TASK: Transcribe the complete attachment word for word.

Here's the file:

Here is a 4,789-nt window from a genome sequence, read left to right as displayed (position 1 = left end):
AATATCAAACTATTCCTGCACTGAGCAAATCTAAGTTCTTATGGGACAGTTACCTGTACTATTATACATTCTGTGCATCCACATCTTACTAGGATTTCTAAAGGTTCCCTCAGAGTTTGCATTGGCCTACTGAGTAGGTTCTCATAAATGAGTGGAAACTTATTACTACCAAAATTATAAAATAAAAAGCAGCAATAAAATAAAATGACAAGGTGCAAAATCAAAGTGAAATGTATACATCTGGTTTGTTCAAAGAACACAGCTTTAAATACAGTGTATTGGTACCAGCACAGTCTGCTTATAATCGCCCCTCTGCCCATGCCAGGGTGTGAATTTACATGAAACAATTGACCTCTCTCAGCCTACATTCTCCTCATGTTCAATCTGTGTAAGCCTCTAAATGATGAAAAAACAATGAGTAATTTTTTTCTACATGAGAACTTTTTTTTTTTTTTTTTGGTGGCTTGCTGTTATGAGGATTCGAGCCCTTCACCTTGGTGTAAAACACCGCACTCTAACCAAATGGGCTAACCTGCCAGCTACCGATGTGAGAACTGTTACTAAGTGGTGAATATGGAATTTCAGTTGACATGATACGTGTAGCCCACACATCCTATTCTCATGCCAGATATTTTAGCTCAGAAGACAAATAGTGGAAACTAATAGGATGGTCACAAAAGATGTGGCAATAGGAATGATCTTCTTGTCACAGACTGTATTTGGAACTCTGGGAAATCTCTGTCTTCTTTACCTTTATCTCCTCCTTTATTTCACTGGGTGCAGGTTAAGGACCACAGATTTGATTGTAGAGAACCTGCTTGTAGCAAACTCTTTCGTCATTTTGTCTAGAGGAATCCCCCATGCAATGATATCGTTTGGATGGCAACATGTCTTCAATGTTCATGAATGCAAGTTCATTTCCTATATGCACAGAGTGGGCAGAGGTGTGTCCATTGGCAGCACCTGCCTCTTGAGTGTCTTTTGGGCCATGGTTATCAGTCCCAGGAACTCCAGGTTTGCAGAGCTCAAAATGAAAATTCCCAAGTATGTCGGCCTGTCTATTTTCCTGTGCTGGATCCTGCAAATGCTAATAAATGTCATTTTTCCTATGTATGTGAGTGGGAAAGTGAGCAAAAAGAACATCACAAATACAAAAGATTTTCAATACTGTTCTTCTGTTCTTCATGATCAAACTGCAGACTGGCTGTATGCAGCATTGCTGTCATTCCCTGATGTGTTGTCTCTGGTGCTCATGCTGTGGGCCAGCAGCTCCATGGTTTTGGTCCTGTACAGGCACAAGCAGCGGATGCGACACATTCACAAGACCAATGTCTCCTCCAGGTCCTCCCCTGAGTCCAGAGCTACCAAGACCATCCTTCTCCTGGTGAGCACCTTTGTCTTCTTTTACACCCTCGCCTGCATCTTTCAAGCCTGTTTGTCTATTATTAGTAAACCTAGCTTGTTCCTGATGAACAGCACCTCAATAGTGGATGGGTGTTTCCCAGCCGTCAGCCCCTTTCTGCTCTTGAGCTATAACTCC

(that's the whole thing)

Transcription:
Here is a 4,789-nt window from a genome sequence, read left to right as displayed (position 1 = left end):
AATATCAAACTATTCCTGCACTGAGCAAATCTAAGTTCTTATGGGACAGTTACCTGTACTATTATACATTCTGTGCATCCACATCTTACTAGGATTTCTAAAGGTTCCCTCAGAGTTTGCATTGGCCTACTGAGTAGGTTCTCATAAATGAGTGGAAACTTATTACTACCAAAATTATAAAATAAAAAGCAGCAATAAAATAAAATGACAAGGTGCAAAATCAAAGTGAAATGTATACATCTGGTTTGTTCAAAGAACACAGCTTTAAATACAGTGTATTGGTACCAGCACAGTCTGCTTATAATCGCCCCTCTGCCCATGCCAGGGTGTGAATTTACATGAAACAATTGACCTCTCTCAGCCTACATTCTCCTCATGTTCAATCTGTGTAAGCCTCTAAATGATGAAAAAACAATGAGTAATTTTTTTCTACATGAGAACTTTTTTTTTTTTTTTTTGGTGGCTTGCTGTTATGAGGATTCGAGCCCTTCACCTTGGTGTAAAACACCGCACTCTAACCAAATGGGCTAACCTGCCAGCTACCGATGTGAGAACTGTTACTAAGTGGTGAATATGGAATTTCAGTTGACATGATACGTGTAGCCCACACATCCTATTCTCATGCCAGATATTTTAGCTCAGAAGACAAATAGTGGAAACTAATAGGATGGTCACAAAAGATGTGGCAATAGGAATGATCTTCTTGTCACAGACTGTATTTGGAACTCTGGGAAATCTCTGTCTTCTTTACCTTTATCTCCTCCTTTATTTCACTGGGTGCAGGTTAAGGACCACAGATTTGATTGTAGAGAACCTGCTTGTAGCAAACTCTTTCGTCATTTTGTCTAGAGGAATCCCCCATGCAATGATATCGTTTGGATGGCAACATGTCTTCAATGTTCATGAATGCAAGTTCATTTCCTATATGCACAGAGTGGGCAGAGGTGTGTCCATTGGCAGCACCTGCCTCTTGAGTGTCTTTTGGGCCATGGTTATCAGTCCCAGGAACTCCAGGTTTGCAGAGCTCAAAATGAAAATTCCCAAGTATGTCGGCCTGTCTATTTTCCTGTGCTGGATCCTGCAAATGCTAATAAATGTCATTTTTCCTATGTATGTGAGTGGGAAAGTGAGCAAAAAGAACATCACAAATACAAAAGATTTTCAATACTGTTCTTCTGTTCTTCATGATCAAACTGCAGACTGGCTGTATGCAGCATTGCTGTCATTCCCTGATGTGTTGTCTCTGGTGCTCATGCTGTGGGCCAGCAGCTCCATGGTTTTGGTCCTGTACAGGCACAAGCAGCGGATGCGACACATTCACAAGACCAATGTCTCCTCCAGGTCCTCCCCTGAGTCCAGAGCTACCAAGACCATCCTTCTCCTGGTGAGCACCTTTGTCTTCTTTTACACCCTCGCCTGCATCTTTCAAGCCTGTTTGTCTATTATTAGTAAACCTAGCTTGTTCCTGATGAACAGCACCTCAATAGTGGATGGGTGTTTCCCAGCCGTCAGCCCCTTTCTGCTCTTGAGCTATAACTCC